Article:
By on November 7, 2010

Except for a lot of green talk, my German compatriots are not known for enthusiastically embracing the EV idea. Japan, even China is way ahead of them. Despite high gasoline costs (taxes, taxes), even hybrids are everything but runaway successes in the Fatherland. If Germans want to save, they buy a Diesel, or take the train. But even the train isn’t the bargain it used to be. One car company bets big on Electric Vehicles. So big, that they built a whole new factory for them. You won’t believe who.

It’s BMW. With Chancellor Merkel in attendance, BMW started construction of a factory only for EVs. The plant is outside of Leipzig, and looks “like a stranded UFO,” as Die Welt reports. In 2013, the factory will churn out BMW’s EVs that currently go by the working title “Megacity Vehicle.” Instead of putting a battery and electric motors into a (more or less) existing vehicle, BMW will build a whole new vehicle around battery and electric motors. Or so they say.

Here is the big EV conundrum: The car has to lug a heavy battery around. Weight is the enemy of range. The bigger the battery, the bigger the weight. Can’t win. So BMW makes the car itself as light as possible. Instead of heavy steel, even instead of light aluminum, there will be carbon fiber. “Less weight, more range” taught CEO Reithofer the assembled press and luminaries, just in case they had slept during Newton. So get ready for a future that replaces carbon dioxide with carbon fiber.

BMW started a joint venture with SGL Carbon. They are building a factory in Washington State that will mass produce carbon fiber in an environmentally-friendly fashion. “When we make carbon fiber in our state, no harmful substances will be emitted into the air,” bragged Washington State Governor Christine Gregoire, who was also in attendance. Even the power to make the fiber is green: Hydroelectric power, there is one plus to all that rain in the Northwest.

Still, BMW has to deal with the usual problems that plague EVs. First, there is the nasty price. It won’t be cheap. But BMW customers usually don’t rely on social security. Then, there is range. Klaus Draeger, head of R& at BMW says it will go for 200km (124 miles) – no wonder it’s for megacities. Its range is barely enough for the M25, London’s ring road. In a true megacity, like Beijing, it will run out of juice before circumnavigating the 140mile long 6th Ring Road.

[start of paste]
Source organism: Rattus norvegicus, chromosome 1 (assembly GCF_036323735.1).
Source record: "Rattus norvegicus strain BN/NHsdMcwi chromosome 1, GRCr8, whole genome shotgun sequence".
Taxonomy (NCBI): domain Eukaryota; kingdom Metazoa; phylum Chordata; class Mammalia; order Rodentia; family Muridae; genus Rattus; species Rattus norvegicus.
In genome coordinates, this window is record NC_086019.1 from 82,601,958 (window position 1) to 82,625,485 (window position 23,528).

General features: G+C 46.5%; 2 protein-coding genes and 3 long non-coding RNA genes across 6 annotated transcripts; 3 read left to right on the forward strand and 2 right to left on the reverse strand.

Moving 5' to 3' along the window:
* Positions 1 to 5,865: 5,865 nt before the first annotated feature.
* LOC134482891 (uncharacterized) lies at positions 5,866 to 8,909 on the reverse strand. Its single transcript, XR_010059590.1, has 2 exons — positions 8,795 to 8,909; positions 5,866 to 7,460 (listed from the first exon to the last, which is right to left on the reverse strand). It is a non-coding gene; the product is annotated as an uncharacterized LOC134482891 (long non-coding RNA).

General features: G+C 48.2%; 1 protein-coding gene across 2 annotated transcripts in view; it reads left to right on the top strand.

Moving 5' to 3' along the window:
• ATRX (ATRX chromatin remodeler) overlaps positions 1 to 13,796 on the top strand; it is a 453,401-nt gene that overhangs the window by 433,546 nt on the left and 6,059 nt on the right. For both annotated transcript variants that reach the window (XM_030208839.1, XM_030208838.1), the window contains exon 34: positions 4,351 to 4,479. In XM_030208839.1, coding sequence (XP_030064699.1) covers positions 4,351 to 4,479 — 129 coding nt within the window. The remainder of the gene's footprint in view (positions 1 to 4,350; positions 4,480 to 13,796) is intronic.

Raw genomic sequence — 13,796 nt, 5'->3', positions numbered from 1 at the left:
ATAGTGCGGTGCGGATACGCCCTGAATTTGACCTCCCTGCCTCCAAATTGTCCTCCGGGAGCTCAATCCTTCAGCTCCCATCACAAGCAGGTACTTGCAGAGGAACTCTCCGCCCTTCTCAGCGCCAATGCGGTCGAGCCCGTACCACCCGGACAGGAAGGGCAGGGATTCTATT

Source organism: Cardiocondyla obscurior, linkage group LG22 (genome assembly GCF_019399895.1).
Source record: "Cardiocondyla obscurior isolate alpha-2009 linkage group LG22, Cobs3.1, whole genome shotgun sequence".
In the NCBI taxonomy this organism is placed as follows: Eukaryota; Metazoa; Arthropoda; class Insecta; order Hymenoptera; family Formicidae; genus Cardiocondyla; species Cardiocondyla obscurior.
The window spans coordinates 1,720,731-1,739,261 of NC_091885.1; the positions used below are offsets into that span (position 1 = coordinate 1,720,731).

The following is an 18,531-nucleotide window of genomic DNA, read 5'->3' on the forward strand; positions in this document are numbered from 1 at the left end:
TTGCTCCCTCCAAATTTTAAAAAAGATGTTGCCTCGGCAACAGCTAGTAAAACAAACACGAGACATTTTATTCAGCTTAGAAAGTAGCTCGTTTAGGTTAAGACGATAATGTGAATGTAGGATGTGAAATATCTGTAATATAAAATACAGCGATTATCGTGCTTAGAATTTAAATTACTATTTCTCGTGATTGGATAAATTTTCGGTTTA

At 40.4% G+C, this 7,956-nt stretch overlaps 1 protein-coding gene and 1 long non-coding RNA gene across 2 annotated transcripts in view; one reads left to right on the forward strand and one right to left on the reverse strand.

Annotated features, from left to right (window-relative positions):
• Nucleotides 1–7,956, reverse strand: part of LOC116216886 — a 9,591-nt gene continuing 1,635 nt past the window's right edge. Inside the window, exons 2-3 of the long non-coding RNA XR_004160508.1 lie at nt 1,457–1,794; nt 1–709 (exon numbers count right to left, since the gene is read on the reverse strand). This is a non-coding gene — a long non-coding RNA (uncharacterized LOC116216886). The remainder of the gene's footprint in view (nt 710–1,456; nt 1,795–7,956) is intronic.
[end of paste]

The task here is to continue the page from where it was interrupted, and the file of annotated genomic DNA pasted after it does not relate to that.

Then, there is a huge gamble: Currently, carbon fiber is obscenely expensive. Two to three times as dear as aluminum. Nearly 30 times as expensive than steel – if you go by weight. BMW is betting that the price of carbon fiber (and hopefully that of batteries) will come way down before they launch their Megacity Vehicle in 2013. If not, it will be a megadud.

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11 Comments on “Carbon Fiber Vs. Carbon Dioxide: German Car Maker Risks A Big Gamble...”

  • avatar

    So, what are they getting? Megapublicfunding? Megasubsidies? Can’t believe the Qandts are taking their own megabucks out of their own megawallet due to their megagreenbleedinghearts…
    Good megamorning Bertel!

  • avatar

    I am under the impression BMW and SGL have developed a new kind of low cost CF and that that’s where the expectation of a lower cost is coming from.

  • avatar
    John Fritz

    Except for a lot of green talk, my German compatriots are not known for enthusiastically embracing the EV idea.
    Intelligente Kerle.

  • avatar

    Even if carbon fiber is “zu teuer” couldn’t the return on investment be equalized for an EV buyer with increased range?